Specifically, Eni is proposing to drill two main wellbores, each with a lateral sidetrack, from Spy Island that will reach seaward into the company’s federal Harrison Bay leases.
Eni proposes to drill two extended reach wells: the NN01 and NN02 wells. Drilling of the NN01 well is planned to begin in mid-December of this year, continuing to mid-February. Flow testing of the well would then take until mid-March to complete. The company may then drill a sidetrack well and conduct flow testing of that, completing the sidetrack in mid-April and the flow testing in mid-May.
If the company decides to proceed with the NN02 well, drilling of that well would start at the beginning of December 2018, with drilling continuing to mid-February 2019. Flow testing of the NN02 well would be completed by mid-March 2019. Drilling and flow testing of a lateral from NN02 would take place between late March 2019 and late May 2019.
|Eni plans to drill two extended reach exploration wells from Spy Island drill site into the offshore Nikaitchuq North prospect. (Courtesy BOEM)|
The federal plan says that the NN01 well will be drilled to a vertical depth of 8,131 ft along a trajectory with a measured depth of 34,150 ft. The NN02 well will target a vertical depth of 8,329 ft with a measured depth of 38,173 ft. The state plan says that the sidetrack wells may be 1,000 ft in length.
Such extreme extended reach drilling will require a powerful drilling rig. The federal plan confirms that Eni plans to use Doyon Drilling’s Rig 15, which is capable of drilling on an eight-foot well spacing pattern on the space-constrained gravel island. The plan notes, however, that the rig will be upgraded for the Nikaitchuq North operations. Upgrades will include increasing the top drive torque from 63,000 ft-lbs to 72,000 ft-lbs and increasing the pressure rating for the drilling mud manifold.
Spy Island has space for 36 producer and injector wells. It currently has 31 production and injection wells and one disposal well, according to Eni.
“Eni brought to us a solid, well-considered plan,” said Walter Cruickshank, BOEM’s acting director. “We know there are vast oil and gas resources under the Beaufort Sea, and we look forward to working with Eni in their efforts to tap into this energy potential.”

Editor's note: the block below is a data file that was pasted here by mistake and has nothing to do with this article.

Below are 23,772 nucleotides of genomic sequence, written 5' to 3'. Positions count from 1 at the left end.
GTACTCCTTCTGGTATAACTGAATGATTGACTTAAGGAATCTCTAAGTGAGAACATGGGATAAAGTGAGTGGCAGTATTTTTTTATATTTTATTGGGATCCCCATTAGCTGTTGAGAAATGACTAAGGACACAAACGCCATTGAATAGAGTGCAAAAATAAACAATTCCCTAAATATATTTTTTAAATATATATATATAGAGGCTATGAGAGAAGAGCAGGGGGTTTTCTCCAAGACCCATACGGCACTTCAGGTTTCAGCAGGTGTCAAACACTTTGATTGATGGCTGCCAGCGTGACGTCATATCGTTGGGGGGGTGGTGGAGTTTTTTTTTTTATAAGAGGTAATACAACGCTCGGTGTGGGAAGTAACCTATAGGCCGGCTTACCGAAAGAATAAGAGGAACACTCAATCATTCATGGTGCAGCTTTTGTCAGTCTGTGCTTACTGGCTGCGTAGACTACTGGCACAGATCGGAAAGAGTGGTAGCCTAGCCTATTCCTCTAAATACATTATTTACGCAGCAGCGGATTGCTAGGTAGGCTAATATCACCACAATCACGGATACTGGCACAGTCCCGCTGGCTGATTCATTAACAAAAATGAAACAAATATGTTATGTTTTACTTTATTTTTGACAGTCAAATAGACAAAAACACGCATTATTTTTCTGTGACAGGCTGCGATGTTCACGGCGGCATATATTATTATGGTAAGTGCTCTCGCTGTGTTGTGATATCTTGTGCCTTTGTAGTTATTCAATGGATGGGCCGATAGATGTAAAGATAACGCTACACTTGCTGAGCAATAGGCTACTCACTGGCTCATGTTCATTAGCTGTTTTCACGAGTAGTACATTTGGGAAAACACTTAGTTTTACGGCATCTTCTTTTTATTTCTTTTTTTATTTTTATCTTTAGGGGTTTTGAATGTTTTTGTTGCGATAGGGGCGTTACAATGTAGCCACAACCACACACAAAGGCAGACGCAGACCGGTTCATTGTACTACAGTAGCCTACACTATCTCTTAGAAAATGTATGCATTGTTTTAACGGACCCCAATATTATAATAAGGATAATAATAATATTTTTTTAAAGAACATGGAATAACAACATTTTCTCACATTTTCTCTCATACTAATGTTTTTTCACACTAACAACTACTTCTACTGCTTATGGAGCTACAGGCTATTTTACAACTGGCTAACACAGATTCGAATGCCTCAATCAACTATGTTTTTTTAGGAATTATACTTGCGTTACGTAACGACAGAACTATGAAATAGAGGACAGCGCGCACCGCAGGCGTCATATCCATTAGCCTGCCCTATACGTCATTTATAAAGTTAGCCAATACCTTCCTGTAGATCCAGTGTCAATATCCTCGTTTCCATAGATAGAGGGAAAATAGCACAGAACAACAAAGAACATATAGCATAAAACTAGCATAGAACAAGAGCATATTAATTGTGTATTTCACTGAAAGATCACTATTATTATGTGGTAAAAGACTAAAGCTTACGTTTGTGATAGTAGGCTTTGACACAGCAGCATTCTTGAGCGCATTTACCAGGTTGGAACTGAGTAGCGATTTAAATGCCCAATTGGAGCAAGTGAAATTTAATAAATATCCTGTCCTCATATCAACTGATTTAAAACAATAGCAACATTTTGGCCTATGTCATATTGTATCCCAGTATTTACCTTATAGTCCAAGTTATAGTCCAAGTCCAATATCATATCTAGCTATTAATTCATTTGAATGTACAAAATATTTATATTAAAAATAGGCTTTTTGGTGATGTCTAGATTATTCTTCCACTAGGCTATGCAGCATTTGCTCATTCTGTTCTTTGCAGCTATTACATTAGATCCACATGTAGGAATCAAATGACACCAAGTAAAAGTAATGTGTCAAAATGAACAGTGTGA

In a prepared statement, BOEM said it allowed two public comment periods, one on its environmental assessment and the other on the exploration plan. The assessment led to a finding that there would be no significant impact, the agency says. Eni’s exploration plan notes that fewer marine mammals will be present in winter, reducing impacts to bowhead whales or other species.
The plan has met with resistance from environmental groups that have fought to ban drilling in artic areas. In one of his final moves in office, former Presidentwww.upi.com/topic/Barack_Obama/">Barack Obama used parts of the Outer Continental Shelf Lands Act to ban oil and gas work in the Chukchi and Beaufort Seas off the coast of Alaska, as well as Atlantic coast areas. In April, President Trump used executive action to review these plans, which could undermine parts of the ban. When it was issued, environmentalists claimed that the president did not have the authority to put lease considerations back on the table if they had been already banned. But according to reports, the Eni lease is in part of the Beaufort Sea that is not included in Obama’s order.